The Office of Dietary Supplements in concert with the National Library of Medicine recently created the Dietary Supplement Label Database (DSLD) to facilitate the scientific study of dietary supplement labels.1,2 The DSLD allows researchers to extract dietary supplement labels for research purposes. For example, the database may be used to assess label information to ensure that label information is truthful and accurate or to compare and contrast a large number of dietary supplements.
To our knowledge, we report the first analysis of labeled vitamin content for infants and children (<12 months and 12 months to <4 years) through the use of the DSLD. We analyzed whether the content of vitamins as a whole is based on Institute of Medicine (IOM) recommendations.3
The initial data sets were downloaded July 7, 2013, from the DSLD after using the advanced search option to select for 2 intended user groups, younger than 12 months and 12 months to younger than 4 years. Each dietary supplement label was separated by vitamin into separate spreadsheets and analyzed. In the younger than 12 months group, 21 labels were downloaded and analyzed. Three shown to contain a dietary supplement intended for infants younger than 12 months were excluded. In the 12 months to younger than 4 years group, a total of 172 labels were downloaded and analyzed. Data validation including a comparison of DSLD data with scanned labels was subsequently carried out on 10% of vitamin entries in both intended user groups. Vitamin amounts were divided by the IOM3 recommended daily allowance (RDA) or adequate intake (AI) values to reveal a percentage of recommended RDA/AI. The RDA/AI percentages were averaged and standard error of the mean was calculated for each vitamin. Vitamin A concentrations were calculated based on the Office of Dietary Supplements health profession fact sheet4; when the label did not indicate the vitamin A source, preformed units were assumed. The data were then plotted by intended user group (Figure).
Percentage of Institute of Medicine recommended daily allowances or adequate intakes of vitamins in dietary supplements marketed to infants (<1 y) (A) and toddlers (1-3 y of age) (B) plotted as the mean percentage (SEM). Mean values were not included when there were insufficient data from the Dietary Supplement Label Database.
Vitamin D was the only vitamin present in the dietary supplements analyzed to contain at or below the RDA value for both pediatric intended user groups (Figure). The remaining vitamins presented in the IOM list contained values in excess of the RDA/AI values or were not present in enough vitamins (n < 3) to complete an appropriate analysis. Vitamin levels varied from a low of 13% of adequate intake for choline to a high of 936% of adequate intake for biotin (Figure, B).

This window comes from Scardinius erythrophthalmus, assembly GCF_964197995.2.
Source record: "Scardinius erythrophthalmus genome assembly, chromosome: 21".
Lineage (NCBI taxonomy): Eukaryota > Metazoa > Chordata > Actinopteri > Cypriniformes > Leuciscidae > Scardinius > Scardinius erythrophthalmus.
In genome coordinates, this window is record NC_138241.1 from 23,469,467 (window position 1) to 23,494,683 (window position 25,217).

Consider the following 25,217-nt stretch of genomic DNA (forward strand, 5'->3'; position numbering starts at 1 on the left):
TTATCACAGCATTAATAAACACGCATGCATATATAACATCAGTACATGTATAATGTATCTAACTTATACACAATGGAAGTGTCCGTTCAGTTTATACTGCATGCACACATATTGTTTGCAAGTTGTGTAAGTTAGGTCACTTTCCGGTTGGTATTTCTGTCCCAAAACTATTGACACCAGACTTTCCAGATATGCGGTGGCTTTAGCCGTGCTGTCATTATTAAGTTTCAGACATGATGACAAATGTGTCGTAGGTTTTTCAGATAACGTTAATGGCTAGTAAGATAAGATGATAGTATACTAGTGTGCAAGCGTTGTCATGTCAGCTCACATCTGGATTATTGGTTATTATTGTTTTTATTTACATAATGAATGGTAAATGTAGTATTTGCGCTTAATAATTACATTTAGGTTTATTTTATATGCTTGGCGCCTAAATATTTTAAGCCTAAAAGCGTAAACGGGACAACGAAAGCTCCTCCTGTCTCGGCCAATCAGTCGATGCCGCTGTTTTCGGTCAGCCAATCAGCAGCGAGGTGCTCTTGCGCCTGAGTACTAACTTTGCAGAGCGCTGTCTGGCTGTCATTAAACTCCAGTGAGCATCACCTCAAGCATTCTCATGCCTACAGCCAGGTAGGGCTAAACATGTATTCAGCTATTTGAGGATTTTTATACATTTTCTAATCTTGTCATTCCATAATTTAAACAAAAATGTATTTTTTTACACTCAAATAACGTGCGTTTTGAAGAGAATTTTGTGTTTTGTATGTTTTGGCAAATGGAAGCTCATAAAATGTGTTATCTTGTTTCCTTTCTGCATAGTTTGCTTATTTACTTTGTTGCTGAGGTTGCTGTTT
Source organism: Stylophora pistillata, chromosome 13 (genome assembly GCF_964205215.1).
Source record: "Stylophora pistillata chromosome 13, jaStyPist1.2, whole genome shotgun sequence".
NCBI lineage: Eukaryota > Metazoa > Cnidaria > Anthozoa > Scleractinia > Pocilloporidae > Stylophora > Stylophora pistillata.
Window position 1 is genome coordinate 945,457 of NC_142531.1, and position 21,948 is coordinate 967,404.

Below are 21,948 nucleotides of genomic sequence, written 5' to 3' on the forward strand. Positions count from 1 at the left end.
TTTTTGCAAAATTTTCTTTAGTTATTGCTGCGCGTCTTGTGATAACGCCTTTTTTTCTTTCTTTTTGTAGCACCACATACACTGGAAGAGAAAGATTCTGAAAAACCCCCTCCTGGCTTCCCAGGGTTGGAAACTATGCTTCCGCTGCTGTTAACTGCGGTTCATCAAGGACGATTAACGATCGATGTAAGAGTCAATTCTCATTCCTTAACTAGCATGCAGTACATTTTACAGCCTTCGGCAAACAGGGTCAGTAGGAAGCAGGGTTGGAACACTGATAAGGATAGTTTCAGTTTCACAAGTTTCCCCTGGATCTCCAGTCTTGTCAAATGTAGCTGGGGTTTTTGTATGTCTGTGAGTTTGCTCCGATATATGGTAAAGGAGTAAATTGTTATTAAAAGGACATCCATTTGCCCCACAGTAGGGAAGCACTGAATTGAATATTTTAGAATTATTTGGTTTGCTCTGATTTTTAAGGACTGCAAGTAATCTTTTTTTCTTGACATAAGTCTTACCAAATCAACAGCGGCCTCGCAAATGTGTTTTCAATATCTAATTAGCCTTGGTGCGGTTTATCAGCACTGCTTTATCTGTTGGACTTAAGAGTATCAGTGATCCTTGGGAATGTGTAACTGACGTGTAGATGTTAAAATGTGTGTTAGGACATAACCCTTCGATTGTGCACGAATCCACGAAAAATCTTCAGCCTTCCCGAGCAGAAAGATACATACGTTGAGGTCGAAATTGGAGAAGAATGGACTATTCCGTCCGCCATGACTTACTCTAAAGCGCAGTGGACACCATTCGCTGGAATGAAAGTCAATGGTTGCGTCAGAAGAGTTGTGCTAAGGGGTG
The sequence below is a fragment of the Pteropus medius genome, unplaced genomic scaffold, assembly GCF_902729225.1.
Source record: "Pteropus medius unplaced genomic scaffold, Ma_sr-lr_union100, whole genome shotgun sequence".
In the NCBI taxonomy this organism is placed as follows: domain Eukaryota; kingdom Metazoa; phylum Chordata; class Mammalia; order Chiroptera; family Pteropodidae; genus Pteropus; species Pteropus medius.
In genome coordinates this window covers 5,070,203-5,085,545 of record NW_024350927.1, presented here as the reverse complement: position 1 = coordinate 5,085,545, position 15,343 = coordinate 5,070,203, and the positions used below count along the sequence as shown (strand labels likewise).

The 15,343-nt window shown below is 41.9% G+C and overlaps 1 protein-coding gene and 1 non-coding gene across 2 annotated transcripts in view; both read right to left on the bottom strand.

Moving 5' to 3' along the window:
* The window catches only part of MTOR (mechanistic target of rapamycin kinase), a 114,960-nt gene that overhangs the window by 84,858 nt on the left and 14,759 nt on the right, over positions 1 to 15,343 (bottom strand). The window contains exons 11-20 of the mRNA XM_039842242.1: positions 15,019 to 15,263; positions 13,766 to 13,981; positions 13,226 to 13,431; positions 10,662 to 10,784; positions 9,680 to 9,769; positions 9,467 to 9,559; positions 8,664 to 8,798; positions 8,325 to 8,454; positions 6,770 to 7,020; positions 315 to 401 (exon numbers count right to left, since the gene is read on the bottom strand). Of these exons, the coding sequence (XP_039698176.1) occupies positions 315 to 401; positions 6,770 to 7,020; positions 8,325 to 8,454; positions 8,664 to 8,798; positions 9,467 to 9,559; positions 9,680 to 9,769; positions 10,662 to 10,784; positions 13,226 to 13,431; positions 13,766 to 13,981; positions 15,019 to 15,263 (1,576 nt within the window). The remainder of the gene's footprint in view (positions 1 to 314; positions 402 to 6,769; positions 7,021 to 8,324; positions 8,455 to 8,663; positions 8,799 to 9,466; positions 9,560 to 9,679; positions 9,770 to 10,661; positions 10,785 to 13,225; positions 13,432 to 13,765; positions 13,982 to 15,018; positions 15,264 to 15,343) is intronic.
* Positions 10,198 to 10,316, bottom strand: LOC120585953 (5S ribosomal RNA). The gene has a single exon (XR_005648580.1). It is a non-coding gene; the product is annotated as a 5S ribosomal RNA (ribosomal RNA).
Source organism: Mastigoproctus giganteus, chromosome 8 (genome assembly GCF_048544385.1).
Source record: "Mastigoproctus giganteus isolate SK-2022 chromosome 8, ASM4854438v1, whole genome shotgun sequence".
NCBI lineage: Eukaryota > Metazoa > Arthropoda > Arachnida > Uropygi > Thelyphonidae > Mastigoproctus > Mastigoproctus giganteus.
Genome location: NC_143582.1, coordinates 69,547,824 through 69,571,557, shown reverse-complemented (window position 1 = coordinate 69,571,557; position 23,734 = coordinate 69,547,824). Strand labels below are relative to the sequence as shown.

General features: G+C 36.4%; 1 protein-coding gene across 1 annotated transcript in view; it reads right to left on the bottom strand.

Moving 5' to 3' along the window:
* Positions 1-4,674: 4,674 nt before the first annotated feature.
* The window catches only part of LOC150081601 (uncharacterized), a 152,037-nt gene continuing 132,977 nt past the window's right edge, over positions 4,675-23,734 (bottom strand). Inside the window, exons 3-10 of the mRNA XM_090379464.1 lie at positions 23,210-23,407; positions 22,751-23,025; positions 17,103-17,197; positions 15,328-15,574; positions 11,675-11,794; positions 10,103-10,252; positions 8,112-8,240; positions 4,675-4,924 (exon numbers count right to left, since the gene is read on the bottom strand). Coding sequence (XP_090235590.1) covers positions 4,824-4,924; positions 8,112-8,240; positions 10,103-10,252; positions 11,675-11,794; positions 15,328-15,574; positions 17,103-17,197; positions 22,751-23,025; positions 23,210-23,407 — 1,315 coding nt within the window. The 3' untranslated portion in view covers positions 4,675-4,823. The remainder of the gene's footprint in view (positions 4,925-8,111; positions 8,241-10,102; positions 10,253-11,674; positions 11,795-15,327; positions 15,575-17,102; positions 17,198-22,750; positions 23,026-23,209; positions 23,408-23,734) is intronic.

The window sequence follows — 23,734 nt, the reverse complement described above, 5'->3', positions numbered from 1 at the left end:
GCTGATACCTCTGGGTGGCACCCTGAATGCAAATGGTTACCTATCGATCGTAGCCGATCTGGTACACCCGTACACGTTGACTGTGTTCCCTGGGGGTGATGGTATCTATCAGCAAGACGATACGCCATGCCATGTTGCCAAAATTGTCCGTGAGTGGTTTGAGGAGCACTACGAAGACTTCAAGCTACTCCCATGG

According to the IOM, infant vitamin supplementation in excess of the RDA/AI for vitamins C, E, K, B6, and B12 as well as thiamin, riboflavin, niacin, folate, pantothenic acid, biotin, choline, and carotenoids is not recommended. Similarly, in the 12 months to younger than 4 years category, vitamin supplementation in excess of RDA/AI is not recommended for vitamins K and B12 as well as thiamin, riboflavin, folate, pantothenic acid, and biotin. The recommendation against excess neonatal and pediatric supplementation is because of a “lack of data of adverse effects in this age group and concern with regard to the lack of ability to handle excess amounts. Source intake should be from food only.”5 None of the tolerable upper intake levels have been defined by the IOM for this reason. However, dietary supplements (Figure) contain significant percentages in excess of the RDA/AI recommendations for vitamin supplementation.
The results of this study question the social responsibility and societal marketing concepts within the dietary supplement industry among those supplements marketed to infants and children younger than 4 years. We contend, based on our analysis, that much of the pediatric vitamin supplementation is not based on IOM recommendations3 and therefore represents wholesale oversupplementation.
Corresponding Author: Michael M. Madden, PhD, LECOM School of Pharmacy, 1858 W Grandview Blvd, Erie, PA 16509 (email@example.com).
Published Online: January 27, 2014. doi:10.1001/jamapediatrics.2013.4187.
Author Contributions: Drs Madden and Cook had full access to all of the data in the study and take responsibility for the integrity of the data and the accuracy of the data analysis.
Study concept and design: All authors.
Acquisition of data: All authors.
Analysis and interpretation of data: All authors.
Drafting of the manuscript: All authors.
Critical revision of the manuscript for important intellectual content: All authors.
Administrative, technical, and material support: Madden, DeBias.
Study supervision: Madden.
Conflict of Interest Disclosures: None reported.
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